May 1, 2011, 2nd Sunday of Easter

Homily May 1, 2011 David Beuerman

What would your response be if I were to say “Christ is risen?”

What would your response be if I were to say that this is the first Sunday after Easter?

OK, I’m glad we don’t have to start like that!

Karl Barth – or was it Karl Rahner? – anyways, some guy named Karl — said that the homilist should have the newspaper in one hand and the Bible in the other. That’s sort of the King James Version; the RSV is – – – Internet in one hand, Bible in the other.

So what do we find on the Internet? Well there is trivia: the Royal Wedding, the President’s birth certificate and all that. There is also depression – in more ways that one! – as when we read that NEARLY ONE MILLION folks just applied for minimum wage, part time jobs at Mickey D’s! So much for the economic recovery!

Turning away from trivia and depression, we open the Bible, the Good News according to some guy by the name of John and we find – Alleluia! – two Resurrection appearances. One of these is without Thomas and one is with Thomas. Thomas is one good dude, slandered with the adjective, DOUBTING.

To me, the key themes in the first appearance are Peace, Forgiving and matters relating to the non-appearance of Thomas; the last of these we will deal with when we come to the second appearance.

Before and after Jesus shows his scars, He makes two statements, both beginning with the word Peace. This is certainly not just an accident and is more than just the start of a kindly greeting. Following this, Jesus brings the Holy Spirit to them and chats them up about Forgiveness. So, Peace & Forgiveness: any connection?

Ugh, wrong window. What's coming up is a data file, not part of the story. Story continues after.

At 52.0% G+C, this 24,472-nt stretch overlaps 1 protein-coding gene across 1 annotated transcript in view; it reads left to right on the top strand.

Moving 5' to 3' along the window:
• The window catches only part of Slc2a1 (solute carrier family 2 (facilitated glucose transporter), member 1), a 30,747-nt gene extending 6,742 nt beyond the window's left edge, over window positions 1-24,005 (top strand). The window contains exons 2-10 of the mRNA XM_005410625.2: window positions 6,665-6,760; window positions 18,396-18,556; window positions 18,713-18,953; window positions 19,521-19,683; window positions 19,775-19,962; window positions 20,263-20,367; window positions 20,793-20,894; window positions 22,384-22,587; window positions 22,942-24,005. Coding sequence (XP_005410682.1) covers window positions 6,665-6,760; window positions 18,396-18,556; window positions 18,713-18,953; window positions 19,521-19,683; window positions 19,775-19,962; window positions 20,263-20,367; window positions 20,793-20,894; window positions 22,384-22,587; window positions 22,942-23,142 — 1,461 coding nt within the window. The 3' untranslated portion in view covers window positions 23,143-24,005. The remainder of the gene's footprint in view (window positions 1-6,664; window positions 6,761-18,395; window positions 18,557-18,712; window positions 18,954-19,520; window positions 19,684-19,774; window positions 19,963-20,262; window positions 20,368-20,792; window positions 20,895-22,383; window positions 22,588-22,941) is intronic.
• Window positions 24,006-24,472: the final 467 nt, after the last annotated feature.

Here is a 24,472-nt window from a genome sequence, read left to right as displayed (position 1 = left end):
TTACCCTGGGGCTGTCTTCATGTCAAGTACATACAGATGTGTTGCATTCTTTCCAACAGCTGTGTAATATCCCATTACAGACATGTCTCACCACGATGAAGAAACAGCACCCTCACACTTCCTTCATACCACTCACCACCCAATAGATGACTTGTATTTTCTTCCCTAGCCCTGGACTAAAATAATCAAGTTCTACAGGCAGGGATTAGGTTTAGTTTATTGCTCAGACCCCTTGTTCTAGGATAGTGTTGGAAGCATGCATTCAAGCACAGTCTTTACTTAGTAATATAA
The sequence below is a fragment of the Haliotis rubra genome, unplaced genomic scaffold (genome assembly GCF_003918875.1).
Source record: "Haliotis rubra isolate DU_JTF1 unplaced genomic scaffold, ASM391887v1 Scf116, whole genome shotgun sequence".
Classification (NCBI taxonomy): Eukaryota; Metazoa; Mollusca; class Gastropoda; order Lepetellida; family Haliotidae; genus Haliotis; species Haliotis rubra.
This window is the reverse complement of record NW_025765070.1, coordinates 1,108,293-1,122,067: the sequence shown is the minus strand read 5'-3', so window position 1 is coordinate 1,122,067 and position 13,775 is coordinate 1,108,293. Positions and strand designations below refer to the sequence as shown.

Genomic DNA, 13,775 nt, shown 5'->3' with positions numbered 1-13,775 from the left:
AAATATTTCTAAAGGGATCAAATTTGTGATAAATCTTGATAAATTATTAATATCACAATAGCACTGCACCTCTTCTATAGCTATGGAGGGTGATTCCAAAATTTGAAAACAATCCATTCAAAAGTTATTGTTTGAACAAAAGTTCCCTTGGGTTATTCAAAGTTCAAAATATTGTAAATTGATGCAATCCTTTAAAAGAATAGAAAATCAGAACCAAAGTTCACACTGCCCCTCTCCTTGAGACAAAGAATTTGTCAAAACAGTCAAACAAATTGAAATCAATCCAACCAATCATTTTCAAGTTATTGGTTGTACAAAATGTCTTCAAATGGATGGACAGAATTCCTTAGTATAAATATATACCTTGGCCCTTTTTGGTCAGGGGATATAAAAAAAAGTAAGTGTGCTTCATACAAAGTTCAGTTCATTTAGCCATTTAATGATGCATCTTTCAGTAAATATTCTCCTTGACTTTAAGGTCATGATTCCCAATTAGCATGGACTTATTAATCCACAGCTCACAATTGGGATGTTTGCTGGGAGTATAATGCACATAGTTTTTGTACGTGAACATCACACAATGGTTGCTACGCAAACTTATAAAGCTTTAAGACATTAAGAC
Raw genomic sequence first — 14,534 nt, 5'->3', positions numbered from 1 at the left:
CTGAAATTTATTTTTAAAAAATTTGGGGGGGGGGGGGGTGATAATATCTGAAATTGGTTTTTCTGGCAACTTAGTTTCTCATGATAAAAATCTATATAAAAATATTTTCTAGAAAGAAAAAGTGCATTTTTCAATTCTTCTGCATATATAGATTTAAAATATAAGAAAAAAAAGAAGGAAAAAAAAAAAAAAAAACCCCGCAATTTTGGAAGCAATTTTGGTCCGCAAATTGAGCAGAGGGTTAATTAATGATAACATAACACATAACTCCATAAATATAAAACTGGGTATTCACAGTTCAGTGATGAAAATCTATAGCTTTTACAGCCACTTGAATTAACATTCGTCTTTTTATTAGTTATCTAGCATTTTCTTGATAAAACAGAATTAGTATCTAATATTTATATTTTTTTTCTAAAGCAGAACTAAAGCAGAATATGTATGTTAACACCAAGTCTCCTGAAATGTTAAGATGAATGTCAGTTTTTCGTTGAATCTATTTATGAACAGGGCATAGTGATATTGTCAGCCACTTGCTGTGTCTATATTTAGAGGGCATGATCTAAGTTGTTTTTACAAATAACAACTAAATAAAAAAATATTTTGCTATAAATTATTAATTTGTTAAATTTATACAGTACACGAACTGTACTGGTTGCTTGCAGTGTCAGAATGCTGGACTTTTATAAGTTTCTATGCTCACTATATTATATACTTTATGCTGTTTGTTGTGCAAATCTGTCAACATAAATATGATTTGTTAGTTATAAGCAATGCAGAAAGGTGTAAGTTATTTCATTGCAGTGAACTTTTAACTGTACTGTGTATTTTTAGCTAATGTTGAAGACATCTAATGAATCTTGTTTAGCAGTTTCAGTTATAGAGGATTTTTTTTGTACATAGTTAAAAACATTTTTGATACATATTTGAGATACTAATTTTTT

Well, if you will forgive me, I’d like to quote from the Buddhist scriptures on that point, this from the Twin Verses. [READ SHORT VERSION]. I understand this to say that if you don’t forgive, you will have no peace, you have no chance of getting your act together, let alone taking it on the road.

I don’t know if I can forgive YOU if you don’t believe The Buddha, but there is also St Matthew at the end of his version of the Lord’s Prayer. [MT 6:14-15 “For if you forgive others their trespasses, your heavenly Father will also forgive you; but if you do NOT forgive others, neither will you Father forgive you.”]. I rest my case for the NECESSITY of forgiveness.

If peace is not enough of an outcome for forgiveness, let us turn to another authority: The Brothers Grimms’ story of Cinderella! At the end of one version of this, one of my grand-daughters’ favorites, we read that Cinderella forgives her step-mother and step-sisters (collectively, her “steps”), invites them to her wedding with Prince Charming and the steps were never unkind again! Not only that – – the steps learned to smile, as Grandma has pointed out. How to make the world a better place! A little forgiveness can have great consequences.

Even if you are convinced that we should forgive and that forgiving will have good outcome, there remains the question, how CAN you forgive? How do you even KNOW if you have forgiven? Do you have to forget? No! Do you have to deny that you were hurt? No! Do you have to condone what was done to you! No! Is there any simple formula, something like six easy pieces for forgiving? No! Do you have to assume that YOU will be forgiven if you nicely chat up the other party? No, one last time!